“We all have different gifts and talents,” says Diana. “We should use them to help others” (see 1 Corinthians 12).

After Diana’s father died, she and her mother and two brothers took on different roles suited to their talents and abilities, but each worked with a common purpose: to take care of each other. As they did so, they had “their hearts knit together in unity and in love one towards another” (Mosiah 18:21).

President Henry B. Eyring, First Counselor in the First Presidency, explains: “Our Heavenly Father wants our hearts to be knit together. That union in love is not simply an ideal. It is a necessity.”1

How Do We Become United?

In their best stone work, the Incas didn’t use mortar. They fit the stones together so carefully that there isn’t enough space to slide a piece of paper between them. This extraordinarily close fit is possible because these master builders were able to see a place for each stone and how it should be shaped to fit the overall plan.

As we let the Master Builder shape us, we can become one with each other and with Him.2 President Eyring says this unity happens when we are obedient to the ordinances and covenants of the gospel.3

Receiving gospel ordinances and keeping covenants had a dramatic influence on Diana’s family. Diana and her younger brother, Emmanuel, were the first to join the Church. Before that time, Diana says, her family argued a lot. She knew her parents wanted the best for her and her brothers, but they were strict.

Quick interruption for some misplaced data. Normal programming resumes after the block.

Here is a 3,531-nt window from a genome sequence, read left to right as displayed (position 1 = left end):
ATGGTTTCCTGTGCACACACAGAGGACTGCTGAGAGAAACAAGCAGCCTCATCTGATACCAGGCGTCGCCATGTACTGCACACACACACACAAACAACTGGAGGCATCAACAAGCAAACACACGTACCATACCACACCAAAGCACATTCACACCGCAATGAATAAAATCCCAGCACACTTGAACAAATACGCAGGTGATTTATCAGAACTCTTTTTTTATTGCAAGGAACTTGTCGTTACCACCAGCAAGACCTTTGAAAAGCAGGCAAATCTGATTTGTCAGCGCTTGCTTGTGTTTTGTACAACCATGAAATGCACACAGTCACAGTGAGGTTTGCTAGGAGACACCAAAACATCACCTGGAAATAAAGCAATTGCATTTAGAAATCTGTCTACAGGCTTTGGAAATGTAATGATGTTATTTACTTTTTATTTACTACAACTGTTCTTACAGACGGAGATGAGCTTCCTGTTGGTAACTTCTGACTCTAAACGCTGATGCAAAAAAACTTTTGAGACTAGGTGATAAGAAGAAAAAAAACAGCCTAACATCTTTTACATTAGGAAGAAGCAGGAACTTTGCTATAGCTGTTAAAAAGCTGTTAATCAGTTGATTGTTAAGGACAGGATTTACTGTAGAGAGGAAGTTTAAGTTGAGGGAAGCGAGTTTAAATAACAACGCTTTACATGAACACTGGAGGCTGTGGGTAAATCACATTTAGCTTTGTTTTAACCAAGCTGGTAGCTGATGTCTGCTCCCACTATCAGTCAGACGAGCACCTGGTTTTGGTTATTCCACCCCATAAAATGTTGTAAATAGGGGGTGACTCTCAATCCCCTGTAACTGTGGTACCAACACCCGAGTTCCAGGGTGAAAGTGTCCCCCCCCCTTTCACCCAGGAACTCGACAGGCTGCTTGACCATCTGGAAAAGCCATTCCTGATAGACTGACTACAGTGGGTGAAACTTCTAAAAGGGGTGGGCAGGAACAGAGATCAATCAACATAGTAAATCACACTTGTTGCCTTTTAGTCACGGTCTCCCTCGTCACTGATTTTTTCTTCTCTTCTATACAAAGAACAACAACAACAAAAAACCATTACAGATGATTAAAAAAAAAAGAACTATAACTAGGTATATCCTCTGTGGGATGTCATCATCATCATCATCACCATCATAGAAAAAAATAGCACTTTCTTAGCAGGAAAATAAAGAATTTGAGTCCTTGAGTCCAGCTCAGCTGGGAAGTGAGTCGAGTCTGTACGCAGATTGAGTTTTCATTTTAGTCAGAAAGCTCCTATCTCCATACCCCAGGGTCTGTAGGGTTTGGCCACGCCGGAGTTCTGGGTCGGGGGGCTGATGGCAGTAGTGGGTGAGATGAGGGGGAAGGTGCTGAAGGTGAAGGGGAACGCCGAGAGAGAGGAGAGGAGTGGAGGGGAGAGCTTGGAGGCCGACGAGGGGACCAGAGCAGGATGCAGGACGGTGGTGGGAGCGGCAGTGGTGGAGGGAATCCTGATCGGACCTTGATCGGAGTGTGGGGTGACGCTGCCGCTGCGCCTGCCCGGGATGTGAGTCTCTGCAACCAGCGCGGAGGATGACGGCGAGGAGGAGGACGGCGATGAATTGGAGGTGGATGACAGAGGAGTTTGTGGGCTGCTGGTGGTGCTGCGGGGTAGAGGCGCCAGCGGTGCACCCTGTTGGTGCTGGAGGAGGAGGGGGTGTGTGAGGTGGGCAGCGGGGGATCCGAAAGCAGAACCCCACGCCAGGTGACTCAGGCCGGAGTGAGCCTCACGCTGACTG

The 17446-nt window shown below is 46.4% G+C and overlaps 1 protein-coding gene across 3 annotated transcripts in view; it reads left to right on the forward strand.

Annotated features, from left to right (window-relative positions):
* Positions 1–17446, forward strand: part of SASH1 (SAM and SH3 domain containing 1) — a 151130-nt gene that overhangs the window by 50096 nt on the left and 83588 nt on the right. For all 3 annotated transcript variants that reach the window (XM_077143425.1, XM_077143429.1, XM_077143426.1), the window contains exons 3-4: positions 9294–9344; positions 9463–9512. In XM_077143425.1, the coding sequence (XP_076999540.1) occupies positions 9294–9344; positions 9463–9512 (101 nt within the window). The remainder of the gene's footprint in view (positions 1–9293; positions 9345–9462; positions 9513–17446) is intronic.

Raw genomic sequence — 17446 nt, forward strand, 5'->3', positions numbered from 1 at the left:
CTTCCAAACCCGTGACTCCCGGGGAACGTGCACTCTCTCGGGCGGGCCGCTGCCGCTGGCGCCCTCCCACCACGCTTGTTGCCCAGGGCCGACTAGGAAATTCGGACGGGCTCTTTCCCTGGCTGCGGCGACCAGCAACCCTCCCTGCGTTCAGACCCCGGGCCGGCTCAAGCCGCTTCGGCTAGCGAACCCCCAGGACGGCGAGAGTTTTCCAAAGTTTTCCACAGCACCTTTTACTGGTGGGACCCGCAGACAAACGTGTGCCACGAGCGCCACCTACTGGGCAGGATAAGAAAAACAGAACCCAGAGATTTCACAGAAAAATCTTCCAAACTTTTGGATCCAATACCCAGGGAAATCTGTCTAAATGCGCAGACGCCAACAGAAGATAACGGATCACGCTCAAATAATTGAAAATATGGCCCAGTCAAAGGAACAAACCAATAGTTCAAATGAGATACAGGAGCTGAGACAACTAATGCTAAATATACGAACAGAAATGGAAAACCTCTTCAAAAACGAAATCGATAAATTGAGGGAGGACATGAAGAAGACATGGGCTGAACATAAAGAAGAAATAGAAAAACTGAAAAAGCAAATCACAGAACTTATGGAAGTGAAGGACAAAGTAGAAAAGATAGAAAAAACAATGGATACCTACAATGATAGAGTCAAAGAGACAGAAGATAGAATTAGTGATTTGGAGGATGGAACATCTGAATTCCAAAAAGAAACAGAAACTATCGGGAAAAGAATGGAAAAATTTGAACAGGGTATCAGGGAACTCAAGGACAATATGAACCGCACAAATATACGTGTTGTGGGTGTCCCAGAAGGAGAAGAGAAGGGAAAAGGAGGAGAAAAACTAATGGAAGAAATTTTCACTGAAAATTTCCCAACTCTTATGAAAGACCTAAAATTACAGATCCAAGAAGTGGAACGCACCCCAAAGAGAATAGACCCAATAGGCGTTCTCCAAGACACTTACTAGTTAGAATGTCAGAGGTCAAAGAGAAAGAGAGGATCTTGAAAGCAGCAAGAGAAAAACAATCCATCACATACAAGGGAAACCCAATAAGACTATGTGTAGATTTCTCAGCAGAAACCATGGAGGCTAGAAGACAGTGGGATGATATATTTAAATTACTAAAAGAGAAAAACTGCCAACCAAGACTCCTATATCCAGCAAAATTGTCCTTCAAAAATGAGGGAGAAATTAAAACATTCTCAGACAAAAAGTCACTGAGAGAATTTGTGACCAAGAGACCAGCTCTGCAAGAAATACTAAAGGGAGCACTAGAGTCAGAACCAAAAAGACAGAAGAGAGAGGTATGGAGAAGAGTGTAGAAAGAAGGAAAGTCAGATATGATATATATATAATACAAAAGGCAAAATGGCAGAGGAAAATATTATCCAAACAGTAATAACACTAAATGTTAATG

“We felt more fear than love for my dad,” she says.

Several months after she was baptized, her father and older brother, Richard, joined the Church, followed more than a year later by her mother.

“My father changed,” Diana says of her father’s conversion. “When we did things wrong, he would talk to us about it. We had fewer arguments. There was more harmony in our home.”

Covenanting to follow Jesus Christ had drawn them closer to Him and to each other. They had a common purpose: to become an eternal family. A year after Diana’s mother was baptized, the family was sealed in the temple.